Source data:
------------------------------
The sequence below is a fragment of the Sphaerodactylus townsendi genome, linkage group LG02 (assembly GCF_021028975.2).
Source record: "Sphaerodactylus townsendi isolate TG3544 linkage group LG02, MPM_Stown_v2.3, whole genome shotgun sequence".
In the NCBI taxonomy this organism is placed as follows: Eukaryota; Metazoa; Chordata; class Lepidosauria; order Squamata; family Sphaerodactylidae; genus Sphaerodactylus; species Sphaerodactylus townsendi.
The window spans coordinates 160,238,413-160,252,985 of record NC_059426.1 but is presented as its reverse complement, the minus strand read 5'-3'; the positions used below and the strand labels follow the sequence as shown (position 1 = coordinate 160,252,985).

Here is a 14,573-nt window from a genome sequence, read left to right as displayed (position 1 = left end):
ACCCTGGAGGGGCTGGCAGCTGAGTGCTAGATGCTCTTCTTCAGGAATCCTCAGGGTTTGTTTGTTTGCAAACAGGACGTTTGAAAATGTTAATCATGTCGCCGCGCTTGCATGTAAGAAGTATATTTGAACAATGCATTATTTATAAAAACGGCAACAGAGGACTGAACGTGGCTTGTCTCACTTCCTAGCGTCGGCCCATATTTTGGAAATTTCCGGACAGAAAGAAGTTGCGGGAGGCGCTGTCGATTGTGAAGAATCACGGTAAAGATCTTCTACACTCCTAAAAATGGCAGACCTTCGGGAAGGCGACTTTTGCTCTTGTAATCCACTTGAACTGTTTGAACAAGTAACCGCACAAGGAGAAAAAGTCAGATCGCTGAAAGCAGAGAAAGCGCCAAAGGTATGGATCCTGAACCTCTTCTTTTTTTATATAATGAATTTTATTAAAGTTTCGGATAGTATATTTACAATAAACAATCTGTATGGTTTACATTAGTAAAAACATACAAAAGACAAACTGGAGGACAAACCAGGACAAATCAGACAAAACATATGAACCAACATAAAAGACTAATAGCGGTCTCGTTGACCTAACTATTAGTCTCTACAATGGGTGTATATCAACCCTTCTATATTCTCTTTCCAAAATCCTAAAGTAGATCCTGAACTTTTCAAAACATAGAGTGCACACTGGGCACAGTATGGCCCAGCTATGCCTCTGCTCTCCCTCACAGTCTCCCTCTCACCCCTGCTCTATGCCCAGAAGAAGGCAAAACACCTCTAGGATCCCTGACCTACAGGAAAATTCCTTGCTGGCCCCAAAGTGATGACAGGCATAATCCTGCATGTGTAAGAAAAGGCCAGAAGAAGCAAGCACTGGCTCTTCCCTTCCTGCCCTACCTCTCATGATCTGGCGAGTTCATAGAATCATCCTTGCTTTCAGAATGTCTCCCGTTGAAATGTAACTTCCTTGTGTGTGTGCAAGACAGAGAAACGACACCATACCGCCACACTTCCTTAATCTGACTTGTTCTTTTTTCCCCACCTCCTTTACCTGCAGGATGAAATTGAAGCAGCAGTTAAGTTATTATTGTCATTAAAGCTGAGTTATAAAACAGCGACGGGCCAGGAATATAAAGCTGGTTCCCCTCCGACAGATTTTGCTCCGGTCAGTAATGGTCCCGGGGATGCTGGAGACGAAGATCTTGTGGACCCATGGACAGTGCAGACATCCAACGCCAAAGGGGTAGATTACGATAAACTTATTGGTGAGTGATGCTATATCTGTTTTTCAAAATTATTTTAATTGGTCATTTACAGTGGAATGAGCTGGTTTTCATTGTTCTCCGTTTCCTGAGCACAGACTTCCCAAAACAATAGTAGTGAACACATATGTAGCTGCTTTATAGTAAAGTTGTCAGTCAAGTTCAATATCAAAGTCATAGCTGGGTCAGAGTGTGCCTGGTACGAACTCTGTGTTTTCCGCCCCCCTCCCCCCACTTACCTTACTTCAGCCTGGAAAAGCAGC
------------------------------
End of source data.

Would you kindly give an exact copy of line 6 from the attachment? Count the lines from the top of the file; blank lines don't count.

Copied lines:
ACCCTGGAGGGGCTGGCAGCTGAGTGCTAGATGCTCTTCTTCAGGAATCCTCAGGGTTTGTTTGTTTGCAAACAGGACGTTTGAAAATGTTAATCATGTCGCCGCGCTTGCATGTAAGAAGTATATTTGAACAATGCATTATTTATAAAAACGGCAACAGAGGACTGAACGTGGCTTGTCTCACTTCCTAGCGTCGGCCCATATTTTGGAAATTTCCGGACAGAAAGAAGTTGCGGGAGGCGCTGTCGATTGTGAAGAATCACGGTAAAGATCTTCTACACTCCTAAAAATGGCAGACCTTCGGGAAGGCGACTTTTGCTCTTGTAATCCACTTGAACTGTTTGAACAAGTAACCGCACAAGGAGAAAAAGTCAGATCGCTGAAAGCAGAGAAAGCGCCAAAGGTATGGATCCTGAACCTCTTCTTTTTTTATATAATGAATTTTATTAAAGTTTCGGATAGTATATTTACAATAAACAATCTGTATGGTTTACATTAGTAAAAACATACAAAAGACAAACTGGAGGACAAACCAGGACAAATCAGACAAAACATATGAACCAACATAAAAGACTAATAGCGGTCTCGTTGACCTAACTATTAGTCTCTACAATGGGTGTATATCAACCCTTCTATATTCTCTTTCCAAAATCCTAAAGTAGATCCTGAACTTTTCAAAACATAGAGTGCACACTGGGCACAGTATGGCCCAGCTATGCCTCTGCTCTCCCTCACAGTCTCCCTCTCACCCCTGCTCTATGCCCAGAAGAAGGCAAAACACCTCTAGGATCCCTGACCTACAGGAAAATTCCTTGCTGGCCCCAAAGTGATGACAGGCATAATCCTGCATGTGTAAGAAAAGGCCAGAAGAAGCAAGCACTGGCTCTTCCCTTCCTGCCCTACCTCTCATGATCTGGCGAGTTCATAGAATCATCCTTGCTTTCAGAATGTCTCCCGTTGAAATGTAACTTCCTTGTGTGTGTGCAAGACAGAGAAACGACACCATACCGCCACACTTCCTTAATCTGACTTGTTCTTTTTTCCCCACCTCCTTTACCTGCAGGATGAAATTGAAGCAGCAGTTAAGTTATTATTGTCATTAAAGCTGAGTTATAAAACAGCGACGGGCCAGGAATATAAAGCTGGTTCCCCTCCGACAGATTTTGCTCCGGTCAGTAATGGTCCCGGGGATGCTGGAGACGAAGATCTTGTGGACCCATGGACAGTGCAGACATCCAACGCCAAAGGGGTAGATTACGATAAACTTATTGGTGAGTGATGCTATATCTGTTTTTCAAAATTATTTTAATTGGTCATTTACAGTGGAATGAGCTGGTTTTCATTGTTCTCCGTTTCCTGAGCACAGACTTCCCAAAACAATAGTAGTGAACACATATGTAGCTGCTTTATAGTAAAGTTGTCAGTCAAGTTCAATATCAAAGTCATAGCTGGGTCAGAGTGTGCCTGGTACGAACTCTGTGTTTTCCGCCCCCCTCCCCCCACTTACCTTACTTCAGCCTGGAAAAGCAGC